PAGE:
Our development models have been mostly copy-pasted from other countries, especially Europe and the Americas without any concern for local needs and situations. This has been going on since the last century. Earlier it was compulsive to do so because of colonialism but now that we have a sovereign state doing the same thing is another level of nonsense.
In any so-called development project, nature is the first one to be sacrificed. Humans are seen as something distinct from nature and not as part of it. One positive thing that this Coronavirus has shown us that we are a small minuscule minority when it comes to living on this planet. Therefore we are not owners of nature but just temporary guests. The tree plantation exercise being done all over the country are a target driven exercise with little planning and concern for natural factors. Foreign and invasive species are being planted ignoring native species which grow well even in bad conditions.
Also, some trees planted were just ornamental or incompatible with their local environments and barely absorbed any emissions. The tree plantation idea probably seems to have been picked up from a similar initiative in the UK. Plantation thus remains a major PR exercise and on the ground, all the money, time and energy are wasted in the long run.
The need is to become scientifically rigorous about these methods and adopt them as per the context. The plantation drive mentioned in the UK has also failed because of similar reasons. Our first priority should be to stop cutting the existing trees and depletion of forests. It is the most precious resource on the planet and influences everything from climate to rainfall and also our lifestyles. Just try walking down a street with trees on both sides on a hot summer afternoon, and another street with no or fewer trees. You will notice a temperature difference of at least 3-5 degree centigrade. Not just that, the most important thing – oxygen as we call in Bharat “ praan vayu” comes from trees.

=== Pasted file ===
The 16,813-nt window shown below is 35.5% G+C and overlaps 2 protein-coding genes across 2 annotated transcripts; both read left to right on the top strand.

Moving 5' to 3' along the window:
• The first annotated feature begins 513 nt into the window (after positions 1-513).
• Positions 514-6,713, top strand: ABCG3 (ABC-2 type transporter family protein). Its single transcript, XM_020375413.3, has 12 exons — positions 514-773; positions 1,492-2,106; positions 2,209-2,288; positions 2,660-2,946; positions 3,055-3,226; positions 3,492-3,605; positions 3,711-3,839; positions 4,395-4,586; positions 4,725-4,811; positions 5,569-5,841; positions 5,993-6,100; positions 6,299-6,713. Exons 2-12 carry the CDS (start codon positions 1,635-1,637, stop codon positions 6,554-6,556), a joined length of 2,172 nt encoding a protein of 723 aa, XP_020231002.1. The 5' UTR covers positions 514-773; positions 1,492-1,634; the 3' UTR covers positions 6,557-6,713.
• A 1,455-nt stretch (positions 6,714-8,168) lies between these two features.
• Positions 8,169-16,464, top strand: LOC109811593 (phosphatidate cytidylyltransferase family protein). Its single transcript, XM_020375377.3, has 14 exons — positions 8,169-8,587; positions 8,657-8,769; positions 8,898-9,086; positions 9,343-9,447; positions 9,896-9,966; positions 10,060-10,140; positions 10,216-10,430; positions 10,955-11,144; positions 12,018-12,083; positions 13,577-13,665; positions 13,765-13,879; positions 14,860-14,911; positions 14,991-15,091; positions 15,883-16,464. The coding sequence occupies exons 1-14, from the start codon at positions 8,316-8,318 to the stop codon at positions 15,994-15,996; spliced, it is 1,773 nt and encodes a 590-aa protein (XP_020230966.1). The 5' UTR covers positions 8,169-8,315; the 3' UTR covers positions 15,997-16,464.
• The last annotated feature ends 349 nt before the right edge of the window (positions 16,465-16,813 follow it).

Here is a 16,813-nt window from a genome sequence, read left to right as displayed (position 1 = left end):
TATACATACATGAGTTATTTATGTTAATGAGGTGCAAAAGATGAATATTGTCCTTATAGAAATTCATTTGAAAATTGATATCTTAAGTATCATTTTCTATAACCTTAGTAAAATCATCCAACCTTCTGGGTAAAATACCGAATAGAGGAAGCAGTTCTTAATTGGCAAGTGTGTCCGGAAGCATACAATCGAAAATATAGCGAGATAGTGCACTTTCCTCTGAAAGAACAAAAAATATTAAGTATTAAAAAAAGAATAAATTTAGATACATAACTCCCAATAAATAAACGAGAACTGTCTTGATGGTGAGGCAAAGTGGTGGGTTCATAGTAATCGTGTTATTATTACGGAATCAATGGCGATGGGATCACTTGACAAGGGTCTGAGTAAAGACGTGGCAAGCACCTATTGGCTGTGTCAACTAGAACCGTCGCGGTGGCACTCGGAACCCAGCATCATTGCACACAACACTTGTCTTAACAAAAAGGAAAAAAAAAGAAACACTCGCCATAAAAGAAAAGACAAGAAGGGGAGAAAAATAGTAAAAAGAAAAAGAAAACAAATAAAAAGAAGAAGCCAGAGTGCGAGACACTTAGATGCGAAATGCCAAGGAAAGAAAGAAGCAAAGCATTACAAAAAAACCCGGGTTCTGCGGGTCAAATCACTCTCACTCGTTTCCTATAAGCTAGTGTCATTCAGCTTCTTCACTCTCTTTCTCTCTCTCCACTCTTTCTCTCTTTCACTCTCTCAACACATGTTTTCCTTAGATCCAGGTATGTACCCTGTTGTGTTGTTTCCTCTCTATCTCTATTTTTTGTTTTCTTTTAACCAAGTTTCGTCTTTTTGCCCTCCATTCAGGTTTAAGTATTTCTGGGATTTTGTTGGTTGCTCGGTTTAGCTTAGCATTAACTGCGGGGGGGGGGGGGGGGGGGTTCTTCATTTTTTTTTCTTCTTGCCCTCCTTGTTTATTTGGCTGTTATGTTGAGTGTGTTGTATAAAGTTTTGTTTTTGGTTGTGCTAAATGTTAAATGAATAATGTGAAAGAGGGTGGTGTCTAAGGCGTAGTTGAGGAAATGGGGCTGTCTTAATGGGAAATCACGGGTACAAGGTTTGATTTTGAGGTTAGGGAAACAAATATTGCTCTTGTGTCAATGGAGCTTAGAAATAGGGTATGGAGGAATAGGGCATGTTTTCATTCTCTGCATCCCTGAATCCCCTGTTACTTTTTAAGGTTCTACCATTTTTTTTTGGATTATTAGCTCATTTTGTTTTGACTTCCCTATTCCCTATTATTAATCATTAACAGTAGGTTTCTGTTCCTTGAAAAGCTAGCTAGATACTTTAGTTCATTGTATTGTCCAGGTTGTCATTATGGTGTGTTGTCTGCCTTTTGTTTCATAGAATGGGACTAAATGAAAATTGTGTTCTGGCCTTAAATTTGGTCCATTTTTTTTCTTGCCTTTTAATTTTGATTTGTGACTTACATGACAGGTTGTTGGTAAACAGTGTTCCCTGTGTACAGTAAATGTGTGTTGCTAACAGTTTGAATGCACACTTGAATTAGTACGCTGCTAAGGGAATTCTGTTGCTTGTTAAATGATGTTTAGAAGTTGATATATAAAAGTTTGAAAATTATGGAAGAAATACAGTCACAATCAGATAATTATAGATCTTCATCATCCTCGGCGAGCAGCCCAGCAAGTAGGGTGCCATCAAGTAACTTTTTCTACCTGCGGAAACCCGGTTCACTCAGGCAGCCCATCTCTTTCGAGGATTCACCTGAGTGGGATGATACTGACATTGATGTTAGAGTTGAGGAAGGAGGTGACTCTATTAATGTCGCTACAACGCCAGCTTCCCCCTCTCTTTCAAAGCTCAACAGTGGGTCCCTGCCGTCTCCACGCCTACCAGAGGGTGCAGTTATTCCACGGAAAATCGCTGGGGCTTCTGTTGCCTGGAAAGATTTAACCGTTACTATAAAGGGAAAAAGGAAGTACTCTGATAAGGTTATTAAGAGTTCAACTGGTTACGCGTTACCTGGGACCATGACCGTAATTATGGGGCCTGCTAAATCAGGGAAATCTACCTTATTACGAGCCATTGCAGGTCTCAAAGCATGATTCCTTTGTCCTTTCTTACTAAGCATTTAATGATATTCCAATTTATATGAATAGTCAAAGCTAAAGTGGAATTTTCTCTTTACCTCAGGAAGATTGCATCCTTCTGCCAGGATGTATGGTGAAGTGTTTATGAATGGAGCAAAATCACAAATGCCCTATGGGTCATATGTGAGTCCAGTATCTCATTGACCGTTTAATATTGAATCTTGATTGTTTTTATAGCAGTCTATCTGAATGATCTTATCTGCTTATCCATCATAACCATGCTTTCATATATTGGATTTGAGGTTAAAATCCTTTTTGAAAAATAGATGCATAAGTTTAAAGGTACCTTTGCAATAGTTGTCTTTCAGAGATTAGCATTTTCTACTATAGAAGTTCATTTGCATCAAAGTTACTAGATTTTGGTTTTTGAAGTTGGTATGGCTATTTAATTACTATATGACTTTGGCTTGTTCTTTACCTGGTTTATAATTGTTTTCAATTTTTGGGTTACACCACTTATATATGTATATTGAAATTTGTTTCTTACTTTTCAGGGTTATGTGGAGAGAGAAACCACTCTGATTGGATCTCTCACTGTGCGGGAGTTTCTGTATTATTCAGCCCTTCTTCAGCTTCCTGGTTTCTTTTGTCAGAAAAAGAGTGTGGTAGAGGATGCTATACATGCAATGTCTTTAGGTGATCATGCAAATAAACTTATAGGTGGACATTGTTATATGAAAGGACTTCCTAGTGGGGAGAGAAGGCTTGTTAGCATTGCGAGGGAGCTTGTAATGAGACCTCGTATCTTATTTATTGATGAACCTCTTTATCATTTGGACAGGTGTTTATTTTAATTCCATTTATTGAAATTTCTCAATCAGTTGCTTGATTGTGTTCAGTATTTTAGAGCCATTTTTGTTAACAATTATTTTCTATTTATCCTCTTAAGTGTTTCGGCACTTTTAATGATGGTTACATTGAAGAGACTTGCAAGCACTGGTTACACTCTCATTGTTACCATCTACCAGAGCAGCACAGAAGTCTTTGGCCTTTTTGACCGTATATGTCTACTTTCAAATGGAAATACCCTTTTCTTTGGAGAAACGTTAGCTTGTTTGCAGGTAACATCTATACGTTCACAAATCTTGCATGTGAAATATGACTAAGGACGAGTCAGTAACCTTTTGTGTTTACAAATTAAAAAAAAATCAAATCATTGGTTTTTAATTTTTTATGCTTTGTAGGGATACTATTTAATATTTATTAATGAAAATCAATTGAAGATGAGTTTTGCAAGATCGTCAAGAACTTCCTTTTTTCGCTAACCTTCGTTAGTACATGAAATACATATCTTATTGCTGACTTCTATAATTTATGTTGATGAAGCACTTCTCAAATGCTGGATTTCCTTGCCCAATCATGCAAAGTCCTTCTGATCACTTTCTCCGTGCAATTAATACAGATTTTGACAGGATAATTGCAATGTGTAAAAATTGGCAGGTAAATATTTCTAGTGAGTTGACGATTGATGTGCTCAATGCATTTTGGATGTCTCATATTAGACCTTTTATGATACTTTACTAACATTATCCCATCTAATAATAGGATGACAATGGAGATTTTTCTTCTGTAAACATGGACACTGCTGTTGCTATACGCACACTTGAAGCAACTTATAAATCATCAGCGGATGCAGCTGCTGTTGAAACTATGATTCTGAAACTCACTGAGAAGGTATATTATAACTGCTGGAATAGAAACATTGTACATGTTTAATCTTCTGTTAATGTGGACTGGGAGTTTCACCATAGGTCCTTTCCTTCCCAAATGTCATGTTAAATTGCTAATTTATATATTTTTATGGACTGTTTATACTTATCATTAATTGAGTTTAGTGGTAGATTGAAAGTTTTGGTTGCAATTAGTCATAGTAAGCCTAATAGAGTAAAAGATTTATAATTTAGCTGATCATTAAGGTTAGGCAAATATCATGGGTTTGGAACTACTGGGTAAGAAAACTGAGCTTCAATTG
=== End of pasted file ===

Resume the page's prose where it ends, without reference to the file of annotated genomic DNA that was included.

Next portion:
Afforestation seems to be a good damage control option but it’s foolish to do it after destroying the existing vegetation. Annually over 15 billion trees are cut down and if we go on at this speed there will be no tree left on Earth after 200 years. The industrial revolution has unleashed this nude dance of anti-nature development activities further fired up by globalization after the 1990s.
Forests in this country have nurtured rivers and ancient civilizations for many thousands of years. They are the basis of our existence! Most of our festivals, rituals etc are also nature-based. Development is needed but not at the cost of the environment. Another important point is the way in which we have landscaped our cities and lifestyles. Both are driven by a mad consumption-driven model, wherein if only if you consume more goods, it is seen as a mark of progress.
This has created issues of urban heat islands, temperature variations and disease spreads. In my city itself, I have witnessed the mad rush to make cement roads and block the entire street leaving no gaps even for the rainwater to percolate in the soil. It’s hard to find open space anywhere now.
The public apathy towards all this and also the lack of awareness in our educational systems where EVS is just a time pass subject to score more grades add up to the problem. The youth has been the driver of social change in any country and needs to be mobilised even on this topic. They are the ones who will suffer the consequences in the long run.
In the end, it is not just about government policies or industrial houses working together – it won’t help unless you and I and each one of us gets together to create change. Our thoughts, actions, habits, character and approach formed at an early age in life, will go a long way in sustaining these changes.